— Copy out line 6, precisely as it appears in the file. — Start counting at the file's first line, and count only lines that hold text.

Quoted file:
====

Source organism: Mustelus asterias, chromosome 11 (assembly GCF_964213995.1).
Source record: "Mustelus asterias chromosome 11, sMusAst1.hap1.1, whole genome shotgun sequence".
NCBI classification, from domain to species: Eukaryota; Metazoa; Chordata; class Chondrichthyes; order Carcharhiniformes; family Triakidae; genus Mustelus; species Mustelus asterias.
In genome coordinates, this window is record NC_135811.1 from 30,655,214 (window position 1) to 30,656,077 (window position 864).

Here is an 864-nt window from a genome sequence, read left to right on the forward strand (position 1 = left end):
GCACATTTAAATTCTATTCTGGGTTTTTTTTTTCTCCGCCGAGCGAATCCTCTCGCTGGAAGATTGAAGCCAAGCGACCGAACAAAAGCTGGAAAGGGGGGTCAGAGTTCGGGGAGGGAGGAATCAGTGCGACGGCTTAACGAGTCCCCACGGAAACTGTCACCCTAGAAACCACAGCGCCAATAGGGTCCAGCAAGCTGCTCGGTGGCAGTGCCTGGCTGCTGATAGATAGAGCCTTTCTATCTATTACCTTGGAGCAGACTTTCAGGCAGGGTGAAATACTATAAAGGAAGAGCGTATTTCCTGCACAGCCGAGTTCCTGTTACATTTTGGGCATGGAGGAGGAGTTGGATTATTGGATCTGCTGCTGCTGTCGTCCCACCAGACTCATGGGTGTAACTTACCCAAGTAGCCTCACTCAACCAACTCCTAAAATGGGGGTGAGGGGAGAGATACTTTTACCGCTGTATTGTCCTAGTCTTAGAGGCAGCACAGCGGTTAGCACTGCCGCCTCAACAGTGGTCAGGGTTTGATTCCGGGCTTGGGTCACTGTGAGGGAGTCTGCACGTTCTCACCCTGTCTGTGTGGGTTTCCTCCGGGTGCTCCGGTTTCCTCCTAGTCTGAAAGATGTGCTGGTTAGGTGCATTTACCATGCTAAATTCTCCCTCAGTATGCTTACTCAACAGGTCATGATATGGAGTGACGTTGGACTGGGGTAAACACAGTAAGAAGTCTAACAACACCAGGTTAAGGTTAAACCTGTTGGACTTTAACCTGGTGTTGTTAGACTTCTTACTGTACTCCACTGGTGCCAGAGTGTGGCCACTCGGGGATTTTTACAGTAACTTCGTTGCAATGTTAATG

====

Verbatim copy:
GCACATTTAAATTCTATTCTGGGTTTTTTTTTTCTCCGCCGAGCGAATCCTCTCGCTGGAAGATTGAAGCCAAGCGACCGAACAAAAGCTGGAAAGGGGGGTCAGAGTTCGGGGAGGGAGGAATCAGTGCGACGGCTTAACGAGTCCCCACGGAAACTGTCACCCTAGAAACCACAGCGCCAATAGGGTCCAGCAAGCTGCTCGGTGGCAGTGCCTGGCTGCTGATAGATAGAGCCTTTCTATCTATTACCTTGGAGCAGACTTTCAGGCAGGGTGAAATACTATAAAGGAAGAGCGTATTTCCTGCACAGCCGAGTTCCTGTTACATTTTGGGCATGGAGGAGGAGTTGGATTATTGGATCTGCTGCTGCTGTCGTCCCACCAGACTCATGGGTGTAACTTACCCAAGTAGCCTCACTCAACCAACTCCTAAAATGGGGGTGAGGGGAGAGATACTTTTACCGCTGTATTGTCCTAGTCTTAGAGGCAGCACAGCGGTTAGCACTGCCGCCTCAACAGTGGTCAGGGTTTGATTCCGGGCTTGGGTCACTGTGAGGGAGTCTGCACGTTCTCACCCTGTCTGTGTGGGTTTCCTCCGGGTGCTCCGGTTTCCTCCTAGTCTGAAAGATGTGCTGGTTAGGTGCATTTACCATGCTAAATTCTCCCTCAGTATGCTTACTCAACAGGTCATGATATGGAGTGACGTTGGACTGGGGTAAACACAGTAAGAAGTCTAACAACACCAGGTTAAGGTTAAACCTGTTGGACTTTAACCTGGTGTTGTTAGACTTCTTACTGTACTCCACTGGTGCCAGAGTGTGGCCACTCGGGGATTTTTACAGTAACTTCGTTGCAATGTTAATG